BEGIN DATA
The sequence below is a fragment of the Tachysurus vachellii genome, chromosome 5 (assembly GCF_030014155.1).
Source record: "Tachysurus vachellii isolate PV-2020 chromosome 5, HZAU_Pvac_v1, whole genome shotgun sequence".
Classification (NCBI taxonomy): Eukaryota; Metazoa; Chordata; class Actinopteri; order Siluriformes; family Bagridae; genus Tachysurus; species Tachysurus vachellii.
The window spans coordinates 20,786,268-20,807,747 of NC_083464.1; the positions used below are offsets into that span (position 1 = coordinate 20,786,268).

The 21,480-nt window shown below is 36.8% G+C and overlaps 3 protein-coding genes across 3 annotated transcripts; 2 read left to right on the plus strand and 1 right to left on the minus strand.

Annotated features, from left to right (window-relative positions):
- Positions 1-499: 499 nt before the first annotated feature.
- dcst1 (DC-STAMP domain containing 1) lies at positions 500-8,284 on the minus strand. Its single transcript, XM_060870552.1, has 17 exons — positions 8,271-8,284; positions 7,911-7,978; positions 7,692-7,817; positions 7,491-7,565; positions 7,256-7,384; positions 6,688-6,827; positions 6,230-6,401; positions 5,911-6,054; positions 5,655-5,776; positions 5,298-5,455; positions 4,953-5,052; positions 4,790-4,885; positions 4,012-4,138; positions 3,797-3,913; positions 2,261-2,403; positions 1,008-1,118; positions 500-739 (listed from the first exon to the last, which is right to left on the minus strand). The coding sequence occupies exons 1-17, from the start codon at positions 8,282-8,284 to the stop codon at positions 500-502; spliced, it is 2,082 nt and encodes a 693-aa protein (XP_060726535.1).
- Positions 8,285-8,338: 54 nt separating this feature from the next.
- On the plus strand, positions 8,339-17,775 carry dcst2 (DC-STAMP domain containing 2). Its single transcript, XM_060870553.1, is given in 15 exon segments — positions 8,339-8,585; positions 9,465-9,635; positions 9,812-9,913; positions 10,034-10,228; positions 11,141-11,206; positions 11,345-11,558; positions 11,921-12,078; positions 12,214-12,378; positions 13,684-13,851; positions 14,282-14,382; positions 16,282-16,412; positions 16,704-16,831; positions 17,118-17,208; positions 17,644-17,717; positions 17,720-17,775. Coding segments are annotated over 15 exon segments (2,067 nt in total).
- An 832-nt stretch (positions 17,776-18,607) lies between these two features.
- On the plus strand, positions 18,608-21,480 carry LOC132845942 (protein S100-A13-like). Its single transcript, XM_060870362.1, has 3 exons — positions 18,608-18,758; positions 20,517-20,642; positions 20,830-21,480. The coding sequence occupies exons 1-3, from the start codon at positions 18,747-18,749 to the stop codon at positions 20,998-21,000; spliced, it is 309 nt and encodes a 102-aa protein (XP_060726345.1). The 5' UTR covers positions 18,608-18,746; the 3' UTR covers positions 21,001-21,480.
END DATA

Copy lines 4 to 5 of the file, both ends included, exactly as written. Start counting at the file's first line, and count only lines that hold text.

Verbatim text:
The window spans coordinates 20,786,268-20,807,747 of NC_083464.1; the positions used below are offsets into that span (position 1 = coordinate 20,786,268).

The 21,480-nt window shown below is 36.8% G+C and overlaps 3 protein-coding genes across 3 annotated transcripts; 2 read left to right on the plus strand and 1 right to left on the minus strand.